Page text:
Note: This post represents the synthesis of the thoughts, procedures and experiences of others as represented in the articles read in advance (see previous posts) and the discussion among the students and instructor during the Advanced Analytic Techniques class at Mercyhurst University, in October 2018 regarding Role Playing as an Analytic Method, specifically. This technique was evaluated based on its overall validity, simplicity, flexibility and its ability to effectively use unstructured data.
Role playing is the act of embodying a character or the behavior of someone who is different from yourself. In an intelligence capacity, role playing is meant to help understand the behavior of a particular adversary, person, or organization of interest in general and how they are likely to act in a given situation. Role playing draws on similar fundamentals as red-teaming and devil’s advocacy but involves more immersive preparation by the analyst into understanding and subsequently ‘becoming’ the person or organization.
- There are indications that it is effective at forecasting events
- May provide insight into the thought processes of individuals and organizations
- Prepares for real-life situations
- Understanding of operational environment
- Effective for teaching
- Requires sufficient time to execute a role playing exercise
- Preparation time for the exercise itself is included in the overall time required to execute the exercise.
- Repetition of the exercise or running multiple exercises concurrently may unveil more potential outcomes
- Requires sufficient knowledge of the individual(s), organization(s), and scenario(s) to effectively create the world of the exercise
- Some individuals are more predisposed to fit into roles easily, others do not and therefore requires more time to become the role assigned
- Immerse yourself into the role of given character
- Immerse your character into the environment of the given situation
- Introduce the other characters involved in the scenario
- The actors of these characters will also complete steps 1 & 2
- Allow time for characters to identify courses of action for scenario
- Repeat multiple times (if possible)
**To capture the process of the methodology, it may be beneficial to implement a pre-test of assumptions, as well as a debriefing after the simulation. This will allow analysts to understand how role-playing shaped their final analysis.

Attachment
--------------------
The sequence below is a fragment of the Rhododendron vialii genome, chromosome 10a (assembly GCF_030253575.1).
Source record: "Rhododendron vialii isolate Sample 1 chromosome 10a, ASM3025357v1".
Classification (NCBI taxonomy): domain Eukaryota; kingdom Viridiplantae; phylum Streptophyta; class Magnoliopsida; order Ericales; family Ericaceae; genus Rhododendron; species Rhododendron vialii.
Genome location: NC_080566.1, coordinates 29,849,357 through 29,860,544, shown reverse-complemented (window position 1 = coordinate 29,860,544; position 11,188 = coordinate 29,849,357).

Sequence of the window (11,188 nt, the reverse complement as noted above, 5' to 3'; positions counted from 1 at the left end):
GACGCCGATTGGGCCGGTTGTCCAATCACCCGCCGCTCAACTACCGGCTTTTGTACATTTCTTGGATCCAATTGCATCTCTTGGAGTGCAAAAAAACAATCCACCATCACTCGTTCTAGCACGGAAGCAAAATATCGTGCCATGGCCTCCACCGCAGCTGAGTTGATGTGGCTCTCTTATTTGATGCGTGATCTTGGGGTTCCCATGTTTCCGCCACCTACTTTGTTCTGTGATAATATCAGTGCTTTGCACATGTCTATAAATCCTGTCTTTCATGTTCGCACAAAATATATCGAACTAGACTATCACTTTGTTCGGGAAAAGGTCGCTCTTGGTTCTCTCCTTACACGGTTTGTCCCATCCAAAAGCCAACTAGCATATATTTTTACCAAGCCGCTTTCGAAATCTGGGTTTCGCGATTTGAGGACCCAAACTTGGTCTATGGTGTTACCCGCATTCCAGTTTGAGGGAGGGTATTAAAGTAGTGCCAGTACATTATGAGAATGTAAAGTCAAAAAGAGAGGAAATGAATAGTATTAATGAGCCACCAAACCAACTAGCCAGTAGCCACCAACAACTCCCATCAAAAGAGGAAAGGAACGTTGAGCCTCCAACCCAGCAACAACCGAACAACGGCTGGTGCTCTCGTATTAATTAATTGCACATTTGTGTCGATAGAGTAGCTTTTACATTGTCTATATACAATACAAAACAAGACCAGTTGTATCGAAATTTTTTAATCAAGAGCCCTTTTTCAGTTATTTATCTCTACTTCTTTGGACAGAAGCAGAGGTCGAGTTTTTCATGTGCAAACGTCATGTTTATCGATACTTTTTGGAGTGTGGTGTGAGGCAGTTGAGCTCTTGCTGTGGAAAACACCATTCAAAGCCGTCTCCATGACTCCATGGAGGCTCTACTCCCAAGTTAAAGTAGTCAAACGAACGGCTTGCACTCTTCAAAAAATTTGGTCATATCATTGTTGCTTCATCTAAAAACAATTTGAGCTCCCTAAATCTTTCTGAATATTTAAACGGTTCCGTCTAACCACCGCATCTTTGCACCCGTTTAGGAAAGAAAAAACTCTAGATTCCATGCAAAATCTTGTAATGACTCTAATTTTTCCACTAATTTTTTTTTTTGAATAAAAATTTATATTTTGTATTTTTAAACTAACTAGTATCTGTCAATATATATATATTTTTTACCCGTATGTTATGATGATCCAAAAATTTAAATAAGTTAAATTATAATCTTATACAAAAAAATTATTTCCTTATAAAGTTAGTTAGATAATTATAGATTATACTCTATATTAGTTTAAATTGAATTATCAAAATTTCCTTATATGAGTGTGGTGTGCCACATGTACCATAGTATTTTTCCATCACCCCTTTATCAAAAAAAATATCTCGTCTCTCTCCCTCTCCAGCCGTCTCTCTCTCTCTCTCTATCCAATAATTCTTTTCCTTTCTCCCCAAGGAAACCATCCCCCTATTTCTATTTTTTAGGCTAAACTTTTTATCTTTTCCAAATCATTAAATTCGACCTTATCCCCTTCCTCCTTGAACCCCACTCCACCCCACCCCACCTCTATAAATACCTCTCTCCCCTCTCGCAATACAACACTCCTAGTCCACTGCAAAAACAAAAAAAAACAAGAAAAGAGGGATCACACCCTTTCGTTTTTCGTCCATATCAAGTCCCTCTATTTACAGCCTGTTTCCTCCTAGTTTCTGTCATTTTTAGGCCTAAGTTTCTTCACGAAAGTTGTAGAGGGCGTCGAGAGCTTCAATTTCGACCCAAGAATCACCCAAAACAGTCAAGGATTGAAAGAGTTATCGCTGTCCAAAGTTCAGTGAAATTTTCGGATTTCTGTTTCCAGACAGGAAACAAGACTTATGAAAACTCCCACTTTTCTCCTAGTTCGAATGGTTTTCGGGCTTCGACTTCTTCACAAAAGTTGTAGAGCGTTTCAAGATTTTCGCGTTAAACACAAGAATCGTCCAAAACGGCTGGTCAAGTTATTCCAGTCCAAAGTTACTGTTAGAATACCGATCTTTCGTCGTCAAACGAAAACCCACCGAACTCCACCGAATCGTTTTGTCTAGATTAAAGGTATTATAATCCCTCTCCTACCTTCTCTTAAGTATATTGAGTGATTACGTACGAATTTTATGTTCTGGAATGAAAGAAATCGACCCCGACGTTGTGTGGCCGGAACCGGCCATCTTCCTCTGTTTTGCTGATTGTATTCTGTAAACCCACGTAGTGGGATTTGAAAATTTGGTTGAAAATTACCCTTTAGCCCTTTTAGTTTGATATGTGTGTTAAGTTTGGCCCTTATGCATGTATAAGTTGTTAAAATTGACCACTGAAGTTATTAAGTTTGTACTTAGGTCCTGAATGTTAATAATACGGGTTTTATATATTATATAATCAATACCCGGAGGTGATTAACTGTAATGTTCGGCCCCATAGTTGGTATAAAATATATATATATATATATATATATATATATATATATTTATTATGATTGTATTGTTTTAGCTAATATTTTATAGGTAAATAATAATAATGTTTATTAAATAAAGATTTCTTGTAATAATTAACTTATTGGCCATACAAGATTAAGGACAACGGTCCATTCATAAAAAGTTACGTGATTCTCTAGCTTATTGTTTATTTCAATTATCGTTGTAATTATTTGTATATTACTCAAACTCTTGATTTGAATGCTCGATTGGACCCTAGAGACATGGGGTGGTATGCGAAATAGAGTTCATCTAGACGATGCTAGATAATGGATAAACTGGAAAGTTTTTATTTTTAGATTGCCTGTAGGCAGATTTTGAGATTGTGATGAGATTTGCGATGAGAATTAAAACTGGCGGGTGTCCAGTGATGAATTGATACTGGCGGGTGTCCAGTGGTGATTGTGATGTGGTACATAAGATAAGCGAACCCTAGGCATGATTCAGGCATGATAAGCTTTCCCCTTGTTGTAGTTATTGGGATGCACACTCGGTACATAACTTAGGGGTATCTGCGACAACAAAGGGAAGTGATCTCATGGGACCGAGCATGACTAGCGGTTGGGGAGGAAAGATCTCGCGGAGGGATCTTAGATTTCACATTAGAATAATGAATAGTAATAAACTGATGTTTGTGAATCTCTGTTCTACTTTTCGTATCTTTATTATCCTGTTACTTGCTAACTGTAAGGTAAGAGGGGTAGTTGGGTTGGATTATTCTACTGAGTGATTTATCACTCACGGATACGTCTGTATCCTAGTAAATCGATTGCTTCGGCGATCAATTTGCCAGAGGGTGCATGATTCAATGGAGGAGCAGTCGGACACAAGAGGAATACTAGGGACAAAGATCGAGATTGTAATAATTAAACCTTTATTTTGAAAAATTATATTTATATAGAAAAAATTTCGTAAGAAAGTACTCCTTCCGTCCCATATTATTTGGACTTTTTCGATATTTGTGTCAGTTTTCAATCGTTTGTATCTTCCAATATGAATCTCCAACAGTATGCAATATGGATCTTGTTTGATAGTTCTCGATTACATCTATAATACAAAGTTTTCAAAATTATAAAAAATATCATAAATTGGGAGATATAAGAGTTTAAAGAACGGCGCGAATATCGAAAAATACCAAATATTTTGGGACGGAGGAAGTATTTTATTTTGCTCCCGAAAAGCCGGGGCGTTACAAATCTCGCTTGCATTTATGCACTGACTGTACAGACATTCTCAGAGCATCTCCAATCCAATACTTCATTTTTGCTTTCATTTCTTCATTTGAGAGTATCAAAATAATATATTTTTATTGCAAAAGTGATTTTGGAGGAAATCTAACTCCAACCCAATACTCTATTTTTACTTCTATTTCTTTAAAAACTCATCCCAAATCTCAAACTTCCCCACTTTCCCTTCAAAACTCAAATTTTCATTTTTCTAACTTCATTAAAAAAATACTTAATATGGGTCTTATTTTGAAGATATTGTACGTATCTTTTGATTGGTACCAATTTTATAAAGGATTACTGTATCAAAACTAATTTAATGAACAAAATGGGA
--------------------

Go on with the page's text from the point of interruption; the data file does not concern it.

Application of Technique:
Characters*: 11 cards, face down, each with a different “character” (e.g. coach, mom, alien, mime, child, etc.)
Modifiers*: 11 cards, face down, each with a different “modifier” (e.g. who is disgruntled, who is late for work, who has food poisoning, etc.)
Motivations*: 11 cards, face down, each with a different “motivation” (e.g. who needs to blow their nose, who wants to quit their job, who can’t find their car, who is trying to escape the apocalypse, etc.)
Lines*: 6 cards, face down, each with a different line (e.g. what time is it, can I bum a cigarette, have a nice day, etc. )
*the number of cards is arbitrary. We had enough option for each participant.
Participant picks a “character” card and looks at the card. Without speaking, s/he walks across the room embodying that character. Participant then picks a “modifier” card. Without speaking, s/he walks across the room embodying that character, now considering how that modifier changes the way s/he physically portrays the character. Participant picks a “motivation” card. Without speaking s/he walks across the room embodying that character, considering the modifier and now the motivation. Participant should be aware of how these additional pieces of information are influencing the way s/he moves across the room. Finally, participant picks a “line” card. This time, s/he walks across the room, keeping in mind the character, modifier, and motivation, but now delivering the line at any point.
This exercise allows participants to practice rapid character study. The purpose of not speaking in the first 3 steps is to teach participants the importance of actions and physicality. Building a character and successfully role playing demands that the participants study and collect information about their character before playing the role--in the case of this exercise, before delivering the line.
For Further Information:
- The Conversation Analytic Role-play Method (CARM)
- Using the Conversation Analytic Role-Play Method in healthcare interpreter education